Poor governance and extreme poverty has contributed to the rise of Boko Haram, a radical Islamist movement, in the northeast of Nigeria. John Campbell argues that to defeat Boko Haram governments must focus on humanitarian assistance and work to improve the lives of northern Nigerians.
Laurie Garrett says before American cruise missiles reach their targets, serveral diplomatic steps must be taken in order to stop the further use of nerve gases by the Syrian regime against its own people and prevent the use of chemical weapons from becoming the region's "new normal."
According to Micah Zenko, "We are deluding ourselves if we believe that we need more time to "think through" U.S. military intervention options for Syria. We have an excellent understanding of what those options are, and a vast majority of officials, policymakers, and the American people do not believe they are worth the effort."
Authors: Michael Scott Doran and Max Boot New York Times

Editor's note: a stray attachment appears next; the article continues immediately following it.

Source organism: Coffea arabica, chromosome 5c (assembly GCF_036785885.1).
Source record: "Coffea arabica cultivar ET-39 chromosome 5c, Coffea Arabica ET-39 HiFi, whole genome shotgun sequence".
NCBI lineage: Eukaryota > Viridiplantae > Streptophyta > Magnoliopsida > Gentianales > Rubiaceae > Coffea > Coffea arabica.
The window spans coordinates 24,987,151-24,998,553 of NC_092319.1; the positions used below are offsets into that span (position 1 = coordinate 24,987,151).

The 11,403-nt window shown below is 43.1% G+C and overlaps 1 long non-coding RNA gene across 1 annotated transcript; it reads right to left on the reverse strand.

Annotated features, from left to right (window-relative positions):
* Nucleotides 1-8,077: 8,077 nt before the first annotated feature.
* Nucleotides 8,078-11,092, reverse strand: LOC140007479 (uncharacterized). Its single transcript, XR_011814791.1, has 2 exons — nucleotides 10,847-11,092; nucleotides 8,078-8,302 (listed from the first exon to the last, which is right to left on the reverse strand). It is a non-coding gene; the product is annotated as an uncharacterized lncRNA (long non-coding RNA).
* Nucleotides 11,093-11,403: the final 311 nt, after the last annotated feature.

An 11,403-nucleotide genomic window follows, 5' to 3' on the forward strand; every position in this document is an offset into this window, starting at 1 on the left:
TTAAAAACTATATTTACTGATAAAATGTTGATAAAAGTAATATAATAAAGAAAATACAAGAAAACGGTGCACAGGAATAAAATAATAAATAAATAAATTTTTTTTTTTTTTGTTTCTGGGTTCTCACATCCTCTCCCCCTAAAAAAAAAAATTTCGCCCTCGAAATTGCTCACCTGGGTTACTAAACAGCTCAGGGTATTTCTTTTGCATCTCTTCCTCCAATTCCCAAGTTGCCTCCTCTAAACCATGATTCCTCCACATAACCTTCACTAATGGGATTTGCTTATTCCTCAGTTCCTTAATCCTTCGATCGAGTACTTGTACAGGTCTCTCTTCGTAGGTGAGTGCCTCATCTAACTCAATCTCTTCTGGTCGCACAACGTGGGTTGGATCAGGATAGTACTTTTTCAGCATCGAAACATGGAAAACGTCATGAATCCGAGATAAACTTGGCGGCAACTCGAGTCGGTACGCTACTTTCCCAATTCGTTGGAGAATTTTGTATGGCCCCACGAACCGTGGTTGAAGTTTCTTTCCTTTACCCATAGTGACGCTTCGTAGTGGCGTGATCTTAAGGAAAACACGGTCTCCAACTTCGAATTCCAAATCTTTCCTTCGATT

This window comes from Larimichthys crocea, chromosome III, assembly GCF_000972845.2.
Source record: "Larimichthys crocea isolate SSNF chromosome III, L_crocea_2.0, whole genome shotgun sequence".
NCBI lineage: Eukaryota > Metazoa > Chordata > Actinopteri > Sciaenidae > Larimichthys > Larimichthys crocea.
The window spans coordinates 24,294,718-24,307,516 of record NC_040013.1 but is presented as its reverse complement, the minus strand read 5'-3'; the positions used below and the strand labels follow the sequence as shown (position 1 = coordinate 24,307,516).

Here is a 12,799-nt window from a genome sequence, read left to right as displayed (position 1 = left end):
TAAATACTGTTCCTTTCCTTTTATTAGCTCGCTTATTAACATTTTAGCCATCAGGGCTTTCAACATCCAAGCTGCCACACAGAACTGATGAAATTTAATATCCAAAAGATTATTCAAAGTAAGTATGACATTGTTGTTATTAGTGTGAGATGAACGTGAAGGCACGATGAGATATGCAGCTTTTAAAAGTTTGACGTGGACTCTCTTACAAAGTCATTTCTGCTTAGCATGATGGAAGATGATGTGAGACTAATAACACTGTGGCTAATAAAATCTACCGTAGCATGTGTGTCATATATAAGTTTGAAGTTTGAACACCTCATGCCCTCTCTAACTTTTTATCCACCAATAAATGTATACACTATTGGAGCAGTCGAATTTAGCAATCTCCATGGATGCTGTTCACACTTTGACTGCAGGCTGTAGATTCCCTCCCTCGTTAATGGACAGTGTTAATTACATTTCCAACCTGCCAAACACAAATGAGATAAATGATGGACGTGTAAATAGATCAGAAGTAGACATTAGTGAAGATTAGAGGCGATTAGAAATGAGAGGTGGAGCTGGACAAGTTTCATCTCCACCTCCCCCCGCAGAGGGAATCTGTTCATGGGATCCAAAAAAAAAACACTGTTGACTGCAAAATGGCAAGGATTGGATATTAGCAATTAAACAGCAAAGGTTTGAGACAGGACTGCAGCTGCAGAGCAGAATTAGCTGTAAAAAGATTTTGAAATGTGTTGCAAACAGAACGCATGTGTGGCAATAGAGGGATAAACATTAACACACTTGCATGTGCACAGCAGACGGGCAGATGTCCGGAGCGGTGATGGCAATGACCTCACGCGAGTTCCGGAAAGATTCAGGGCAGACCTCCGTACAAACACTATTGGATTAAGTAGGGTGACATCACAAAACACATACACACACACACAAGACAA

Michael Scott Doran and Max Boot lay out five reasons for why the United States should intervene in Syria, arguing that President Obama is forgoing his "lead from behind" approach where it would benefit the United States the most.
Jonathan Tepperman says a decision by the United States to intervene militarily in Syria must be made with hard facts and an honest decision about what standing up for U.S. interests and values will entail.
Learn more about CFR’s mission and its work over the past year in the 2015 Annual Report. The Annual Report spotlights new initiatives, high-profile events, and authoritative scholarship from CFR experts, and includes a message from CFR President Richard N. Haass. Read and download »